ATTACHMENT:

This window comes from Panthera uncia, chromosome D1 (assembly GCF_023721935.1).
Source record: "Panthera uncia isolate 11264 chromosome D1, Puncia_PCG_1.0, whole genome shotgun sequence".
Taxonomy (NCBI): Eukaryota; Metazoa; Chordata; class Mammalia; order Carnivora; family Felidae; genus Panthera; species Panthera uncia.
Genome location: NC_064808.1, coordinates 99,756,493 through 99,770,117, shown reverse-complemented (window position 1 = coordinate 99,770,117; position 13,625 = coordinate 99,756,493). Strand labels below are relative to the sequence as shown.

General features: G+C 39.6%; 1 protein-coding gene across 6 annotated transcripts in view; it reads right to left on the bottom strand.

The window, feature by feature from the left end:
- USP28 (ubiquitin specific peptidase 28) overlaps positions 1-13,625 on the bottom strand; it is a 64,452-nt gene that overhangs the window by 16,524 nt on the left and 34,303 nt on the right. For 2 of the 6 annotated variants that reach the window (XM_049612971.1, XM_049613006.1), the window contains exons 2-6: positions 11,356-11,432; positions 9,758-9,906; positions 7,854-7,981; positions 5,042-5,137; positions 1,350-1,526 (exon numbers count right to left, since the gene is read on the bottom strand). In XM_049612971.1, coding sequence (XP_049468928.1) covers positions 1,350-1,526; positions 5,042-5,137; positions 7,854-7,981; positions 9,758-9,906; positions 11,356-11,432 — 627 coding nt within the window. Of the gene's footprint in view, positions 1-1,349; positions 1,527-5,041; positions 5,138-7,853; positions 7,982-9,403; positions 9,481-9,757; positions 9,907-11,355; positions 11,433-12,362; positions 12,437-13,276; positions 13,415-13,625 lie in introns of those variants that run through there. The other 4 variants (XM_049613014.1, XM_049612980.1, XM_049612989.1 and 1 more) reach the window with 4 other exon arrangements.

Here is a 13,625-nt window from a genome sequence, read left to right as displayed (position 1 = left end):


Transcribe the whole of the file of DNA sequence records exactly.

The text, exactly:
This window comes from Panthera uncia, chromosome D1 (assembly GCF_023721935.1).
Source record: "Panthera uncia isolate 11264 chromosome D1, Puncia_PCG_1.0, whole genome shotgun sequence".
Taxonomy (NCBI): Eukaryota; Metazoa; Chordata; class Mammalia; order Carnivora; family Felidae; genus Panthera; species Panthera uncia.
Genome location: NC_064808.1, coordinates 99,756,493 through 99,770,117, shown reverse-complemented (window position 1 = coordinate 99,770,117; position 13,625 = coordinate 99,756,493). Strand labels below are relative to the sequence as shown.

General features: G+C 39.6%; 1 protein-coding gene across 6 annotated transcripts in view; it reads right to left on the bottom strand.

The window, feature by feature from the left end:
- USP28 (ubiquitin specific peptidase 28) overlaps positions 1-13,625 on the bottom strand; it is a 64,452-nt gene that overhangs the window by 16,524 nt on the left and 34,303 nt on the right. For 2 of the 6 annotated variants that reach the window (XM_049612971.1, XM_049613006.1), the window contains exons 2-6: positions 11,356-11,432; positions 9,758-9,906; positions 7,854-7,981; positions 5,042-5,137; positions 1,350-1,526 (exon numbers count right to left, since the gene is read on the bottom strand). In XM_049612971.1, coding sequence (XP_049468928.1) covers positions 1,350-1,526; positions 5,042-5,137; positions 7,854-7,981; positions 9,758-9,906; positions 11,356-11,432 — 627 coding nt within the window. Of the gene's footprint in view, positions 1-1,349; positions 1,527-5,041; positions 5,138-7,853; positions 7,982-9,403; positions 9,481-9,757; positions 9,907-11,355; positions 11,433-12,362; positions 12,437-13,276; positions 13,415-13,625 lie in introns of those variants that run through there. The other 4 variants (XM_049613014.1, XM_049612980.1, XM_049612989.1 and 1 more) reach the window with 4 other exon arrangements.

Here is a 13,625-nt window from a genome sequence, read left to right as displayed (position 1 = left end):